I could not help overhearing the conversation, much as I tried to bury myself in my book, waiting to be called by the physiotherapist - and by the way my wrist is now "off splint", back to normal, only a little stiff. Even the worst wounds heal. My radius is now whole, once again.

Self portrait
The woman who was crying was in her twenties, neatly dressed,  with long brown hair. She sounded foreign but I could not make out from where, perhaps from Eastern Europe. Her companion was English, so they may have been friends, rather than being related. Soon the whole story was unravelled by her companion, who suddenly addressed me, while  the distraught woman went to the lavatory.  "Her baby girl was taken away by Social Services two months ago. She only sees her every fortnight. She wants her back but it is taking a long time". I listened, waiting for her to tell me more, I did not want to intrude.  I felt a wave of sympathy for the young woman, who was so visibly distraught. She had apparently just been to see her daughter, she is not allowed to be alone with her.  Her baby was taken away because she had hurt herself through a fall which had been  interpreted as being a suicide attempt. The authorities thought she was incapable of looking after her daughter, suspected her of self harming, and decided the baby was not safe. There was also an ex partner in the background that had been violently abusive, and could not be relied upon to look after the baby girl. So the decision was that the baby was better off with foster parents. For an indefinite time.

I did not hear the rest of the story because the young woman came back into the room and I was called up for my appointment.  Throughout the day I kept on thinking about her, her tears were so genuine, her distress so real. I have been totally wrapped up in my own little world, in the past few days, worried about photographs, slander, the unpleasantness of having to deal with mild intimidation, feeling a sense of betrayal and utter incomprehension at the unfolding of a situation that someone else has described as "juvenile". Meeting this woman made me realise that my problems are nothing in comparison.

 I remember how full of pitfalls my custody battle was and how I could not possibly conceive of living away from my son, when he was little and his father and I were divorcing.  But the sense of loss experienced by this young woman was so huge, I could not find anything in my own experience that would match it. I felt something grabbing me at the pit of my stomach. I thought of the horror of being branded as an unfit mother. I thought of the bond broken between that woman and her baby. Of how she was missing out on  her baby's first smile, her baby's gurgling sounds, her first words.

Self portrait. Edited by DG

I don't know the whole story. Who knows who is right?  Social workers sometimes get it wrong. Neglect is a terrible thing and children should be adequately cared for. It can happen that a mother is unable to provide care but it does not mean that she does not love her child. And it does not mean that she does not suffer when the child is taken away. On the other hand, sometimes babies are left by social workers to be with their families and then they end up being killed, as in the notorious case of Baby P. who sustained over  fifty injuries over a period of eight months even though he was being monitored by the NHS and Haringey Social Services.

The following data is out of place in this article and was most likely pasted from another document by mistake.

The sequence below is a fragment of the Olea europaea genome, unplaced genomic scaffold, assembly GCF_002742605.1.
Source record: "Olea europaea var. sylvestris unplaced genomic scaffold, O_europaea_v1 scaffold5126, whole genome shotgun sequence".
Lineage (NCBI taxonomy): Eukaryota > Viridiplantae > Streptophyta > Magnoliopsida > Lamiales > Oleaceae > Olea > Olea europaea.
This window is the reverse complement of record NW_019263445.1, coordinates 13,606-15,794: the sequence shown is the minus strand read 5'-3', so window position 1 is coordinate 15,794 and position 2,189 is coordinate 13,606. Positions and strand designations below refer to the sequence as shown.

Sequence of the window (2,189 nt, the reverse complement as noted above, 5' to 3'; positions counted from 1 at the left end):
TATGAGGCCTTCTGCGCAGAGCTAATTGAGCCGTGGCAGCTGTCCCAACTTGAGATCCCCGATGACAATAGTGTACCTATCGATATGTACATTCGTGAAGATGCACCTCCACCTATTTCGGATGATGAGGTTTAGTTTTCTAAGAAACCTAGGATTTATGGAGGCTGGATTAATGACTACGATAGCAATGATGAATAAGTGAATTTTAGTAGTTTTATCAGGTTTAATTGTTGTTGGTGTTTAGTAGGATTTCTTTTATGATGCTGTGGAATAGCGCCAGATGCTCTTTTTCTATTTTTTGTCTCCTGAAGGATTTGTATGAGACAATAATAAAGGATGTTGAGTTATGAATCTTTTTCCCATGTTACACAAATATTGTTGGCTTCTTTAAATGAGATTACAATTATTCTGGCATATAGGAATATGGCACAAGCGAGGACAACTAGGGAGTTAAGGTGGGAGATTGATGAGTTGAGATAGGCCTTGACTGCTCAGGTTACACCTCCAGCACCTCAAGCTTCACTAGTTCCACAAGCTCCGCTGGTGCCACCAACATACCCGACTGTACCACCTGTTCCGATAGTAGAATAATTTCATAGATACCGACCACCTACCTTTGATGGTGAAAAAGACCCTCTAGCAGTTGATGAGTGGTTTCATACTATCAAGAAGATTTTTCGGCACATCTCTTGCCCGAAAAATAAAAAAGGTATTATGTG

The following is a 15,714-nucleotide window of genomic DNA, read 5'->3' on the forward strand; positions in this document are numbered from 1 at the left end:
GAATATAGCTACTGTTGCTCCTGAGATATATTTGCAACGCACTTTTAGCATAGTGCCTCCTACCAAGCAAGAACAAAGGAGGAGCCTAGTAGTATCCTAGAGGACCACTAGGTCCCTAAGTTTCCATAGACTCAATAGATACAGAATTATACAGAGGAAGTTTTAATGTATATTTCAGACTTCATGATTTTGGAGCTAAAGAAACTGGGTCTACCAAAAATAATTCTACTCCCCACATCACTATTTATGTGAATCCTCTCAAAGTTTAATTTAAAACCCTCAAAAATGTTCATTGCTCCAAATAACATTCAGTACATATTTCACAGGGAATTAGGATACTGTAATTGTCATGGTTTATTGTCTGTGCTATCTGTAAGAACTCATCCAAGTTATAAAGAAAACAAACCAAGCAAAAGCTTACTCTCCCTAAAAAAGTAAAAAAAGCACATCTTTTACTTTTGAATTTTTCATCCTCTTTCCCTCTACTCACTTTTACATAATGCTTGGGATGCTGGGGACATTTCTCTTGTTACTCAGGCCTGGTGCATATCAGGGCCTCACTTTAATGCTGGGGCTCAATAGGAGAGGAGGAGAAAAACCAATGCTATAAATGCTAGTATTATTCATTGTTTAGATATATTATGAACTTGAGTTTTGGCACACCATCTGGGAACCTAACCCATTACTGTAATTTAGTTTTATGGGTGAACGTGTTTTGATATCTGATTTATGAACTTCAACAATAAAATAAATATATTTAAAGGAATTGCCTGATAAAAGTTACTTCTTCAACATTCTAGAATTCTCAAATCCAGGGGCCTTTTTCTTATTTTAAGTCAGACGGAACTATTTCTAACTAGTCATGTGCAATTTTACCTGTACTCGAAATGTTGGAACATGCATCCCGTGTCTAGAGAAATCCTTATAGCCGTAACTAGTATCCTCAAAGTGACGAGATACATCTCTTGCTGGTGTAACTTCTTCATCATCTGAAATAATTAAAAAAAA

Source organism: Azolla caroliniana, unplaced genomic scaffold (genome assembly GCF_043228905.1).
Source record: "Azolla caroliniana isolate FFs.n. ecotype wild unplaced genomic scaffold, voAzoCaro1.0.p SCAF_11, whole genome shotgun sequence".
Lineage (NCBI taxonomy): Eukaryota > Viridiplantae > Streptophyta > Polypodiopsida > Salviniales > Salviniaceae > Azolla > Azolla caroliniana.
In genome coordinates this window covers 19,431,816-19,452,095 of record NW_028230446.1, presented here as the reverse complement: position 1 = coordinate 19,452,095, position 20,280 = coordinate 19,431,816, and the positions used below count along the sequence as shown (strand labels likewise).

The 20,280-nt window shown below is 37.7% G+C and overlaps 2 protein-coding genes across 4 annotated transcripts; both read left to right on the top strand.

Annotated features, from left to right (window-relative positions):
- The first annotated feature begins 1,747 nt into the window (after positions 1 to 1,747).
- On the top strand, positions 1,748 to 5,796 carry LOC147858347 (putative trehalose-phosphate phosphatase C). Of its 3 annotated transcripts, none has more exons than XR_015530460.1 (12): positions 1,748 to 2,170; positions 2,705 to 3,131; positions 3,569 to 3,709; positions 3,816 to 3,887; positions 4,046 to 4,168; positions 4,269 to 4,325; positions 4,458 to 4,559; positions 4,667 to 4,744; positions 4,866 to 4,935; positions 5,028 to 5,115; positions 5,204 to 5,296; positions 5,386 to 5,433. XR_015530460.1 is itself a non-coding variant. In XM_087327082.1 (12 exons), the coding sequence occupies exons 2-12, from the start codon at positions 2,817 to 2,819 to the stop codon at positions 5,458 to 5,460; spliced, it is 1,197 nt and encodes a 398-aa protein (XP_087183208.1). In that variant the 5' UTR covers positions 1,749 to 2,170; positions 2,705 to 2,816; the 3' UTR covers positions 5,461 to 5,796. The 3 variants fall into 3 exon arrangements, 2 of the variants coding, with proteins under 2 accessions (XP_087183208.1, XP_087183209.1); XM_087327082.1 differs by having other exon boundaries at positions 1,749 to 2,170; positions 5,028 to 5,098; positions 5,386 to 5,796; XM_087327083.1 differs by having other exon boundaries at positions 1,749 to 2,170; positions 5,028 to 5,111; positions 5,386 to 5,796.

One thing I know for sure. If infants, for whatever reason, miss out on bonding with their parents/carers they will grow up carrying within them a sense of being unloved for the rest of their lives and will not be able to be truly intimate or trust  anyone until they tackle that big fear they have within.  It does not happen only to children taken into care, it can also happen in 'normal' families.

It sounds  so easy, yet it is so complicated...

(All photos modelled by Alex B.)

Tuesday, 15 February 2011

Reality and hyperreality

The real does not efface itself in favour of the imaginary; it effaces itself in favor of the more real than real; the hyperreal. The truer than true; this is simulation.

Unbearable Lightness in today's post over at What We Saw Today raises the issue of online art theft.  I would like to offer a few more insights to complement her excellent writing and the very interesting comments provided by readers. 

Where is the original work when we consider online images? Where is the reproduction? Already Walter Benjamin raised the question of the original in his famous The work of art in the age of mechanical reproduction. 

Baudrillard suggests this is the age of the simulacrum, it is the representation that determines the real.  The real has been replaced by its simulation, the hyperreal. We know the real through its representation and that transforms the real, so the real is no longer found. 

If we look at the issue of art theft from this perspective it begins to lose its momentum. What is actually being stolen? Think of digital manipulations which combine several layers out of which new meanings are created.